Topsy the elephant was a member of the performing elephant herd of the Forepaugh Circus for the majority of her life. The victim of excessive mistreatment at the hands of her handlers, she cultivated a reputation for rampaging and lashing back at those who tried to hurt or corral her. According to some sources, she also killed up to three people during her excited episodes.
Her handlers originally planned to hang her for her behavior – and charge admission for civilians to witness the event – but the SPCA prevented this method, claiming it was too inhumane. Instead, on January 4, 1903, Topsy was executed on Coney Island via electric shock. Since such a feat had never before been attempted on an elephant, the event drew a sizable crowd to the newly opened Luna Park.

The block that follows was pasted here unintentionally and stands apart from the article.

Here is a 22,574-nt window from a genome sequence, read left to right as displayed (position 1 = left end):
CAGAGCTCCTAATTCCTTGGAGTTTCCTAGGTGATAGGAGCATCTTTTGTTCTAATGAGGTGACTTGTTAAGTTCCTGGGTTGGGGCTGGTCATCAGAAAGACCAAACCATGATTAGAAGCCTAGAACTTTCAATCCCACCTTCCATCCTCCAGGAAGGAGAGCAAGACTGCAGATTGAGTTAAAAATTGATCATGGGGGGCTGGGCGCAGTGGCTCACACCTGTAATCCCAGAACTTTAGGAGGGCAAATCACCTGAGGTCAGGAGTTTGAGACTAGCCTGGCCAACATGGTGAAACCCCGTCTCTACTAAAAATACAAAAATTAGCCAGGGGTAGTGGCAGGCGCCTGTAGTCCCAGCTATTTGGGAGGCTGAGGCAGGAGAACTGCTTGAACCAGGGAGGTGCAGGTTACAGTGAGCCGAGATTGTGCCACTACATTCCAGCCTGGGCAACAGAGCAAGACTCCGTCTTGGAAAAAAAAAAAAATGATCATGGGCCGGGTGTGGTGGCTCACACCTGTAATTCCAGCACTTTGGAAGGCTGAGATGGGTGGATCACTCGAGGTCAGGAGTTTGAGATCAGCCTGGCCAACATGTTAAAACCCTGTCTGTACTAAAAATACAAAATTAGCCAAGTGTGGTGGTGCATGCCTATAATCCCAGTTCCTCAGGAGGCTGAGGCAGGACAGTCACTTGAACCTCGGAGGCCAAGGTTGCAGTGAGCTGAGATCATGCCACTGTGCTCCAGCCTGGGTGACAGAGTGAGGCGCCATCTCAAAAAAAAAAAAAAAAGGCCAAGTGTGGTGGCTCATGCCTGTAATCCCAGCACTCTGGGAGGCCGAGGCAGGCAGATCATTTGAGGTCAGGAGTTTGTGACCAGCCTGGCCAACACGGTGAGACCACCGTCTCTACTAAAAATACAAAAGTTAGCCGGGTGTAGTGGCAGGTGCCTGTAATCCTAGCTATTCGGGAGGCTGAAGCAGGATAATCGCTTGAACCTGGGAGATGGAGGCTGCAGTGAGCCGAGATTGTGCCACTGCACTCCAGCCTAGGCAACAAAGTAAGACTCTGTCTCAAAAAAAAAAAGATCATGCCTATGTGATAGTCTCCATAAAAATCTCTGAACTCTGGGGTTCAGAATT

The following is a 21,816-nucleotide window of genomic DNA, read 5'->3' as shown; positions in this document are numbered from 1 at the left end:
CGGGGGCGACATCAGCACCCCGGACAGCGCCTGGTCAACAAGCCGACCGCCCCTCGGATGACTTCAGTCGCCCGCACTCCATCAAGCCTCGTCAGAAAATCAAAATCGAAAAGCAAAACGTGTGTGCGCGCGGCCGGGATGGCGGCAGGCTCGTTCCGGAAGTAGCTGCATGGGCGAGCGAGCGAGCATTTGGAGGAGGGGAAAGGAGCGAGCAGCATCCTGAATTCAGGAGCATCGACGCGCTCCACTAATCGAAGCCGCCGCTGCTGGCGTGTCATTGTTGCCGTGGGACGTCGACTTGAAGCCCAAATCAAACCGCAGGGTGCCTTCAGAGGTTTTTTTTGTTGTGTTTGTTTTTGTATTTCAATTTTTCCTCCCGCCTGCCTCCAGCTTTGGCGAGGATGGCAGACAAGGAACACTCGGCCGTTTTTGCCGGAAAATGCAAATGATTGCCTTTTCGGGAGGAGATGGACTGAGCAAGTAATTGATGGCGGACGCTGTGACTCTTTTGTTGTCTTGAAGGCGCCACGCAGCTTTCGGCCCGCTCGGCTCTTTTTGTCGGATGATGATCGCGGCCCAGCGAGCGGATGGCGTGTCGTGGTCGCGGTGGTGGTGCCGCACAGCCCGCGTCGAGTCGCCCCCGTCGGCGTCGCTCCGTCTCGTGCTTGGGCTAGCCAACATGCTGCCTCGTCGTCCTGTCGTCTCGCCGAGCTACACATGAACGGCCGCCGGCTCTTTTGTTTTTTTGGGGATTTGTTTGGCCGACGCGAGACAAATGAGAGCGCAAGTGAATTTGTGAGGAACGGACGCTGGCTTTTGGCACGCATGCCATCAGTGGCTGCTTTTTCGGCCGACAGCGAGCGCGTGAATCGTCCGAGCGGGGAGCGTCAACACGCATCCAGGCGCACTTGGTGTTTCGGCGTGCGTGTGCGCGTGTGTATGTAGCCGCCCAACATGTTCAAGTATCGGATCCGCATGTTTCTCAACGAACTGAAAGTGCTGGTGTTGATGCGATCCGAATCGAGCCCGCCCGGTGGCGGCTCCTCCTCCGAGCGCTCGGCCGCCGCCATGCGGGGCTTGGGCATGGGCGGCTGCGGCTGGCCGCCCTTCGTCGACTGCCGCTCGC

Topsy perished about a decade after infamous historical enemies Thomas Edison and Nikola Tesla clashed in the War of the Currents – a scientific battle to prove the viability of alternate versus direct electrical currents. Edison strongly believed alternating current electricity to be more dangerous, though he had lost the argument to Tesla. For his part, Edison is indelibly linked to the event because, in a newspaper at the time, his electricity company, the "Edison Company," was credited with providing the electricity for Topsy's execution. Though the company did bear this name, Thomas Edison had nothing to do with its founding or management.
The spectacle of Topsy's execution lost momentum soon after it occurred, but, because a film of the event still exists today, she has returned to the public consciousness as a symbol of how to respect and care for animals properly.
A graphic video of Topsy's execution is included below. Viewer discretion is advised.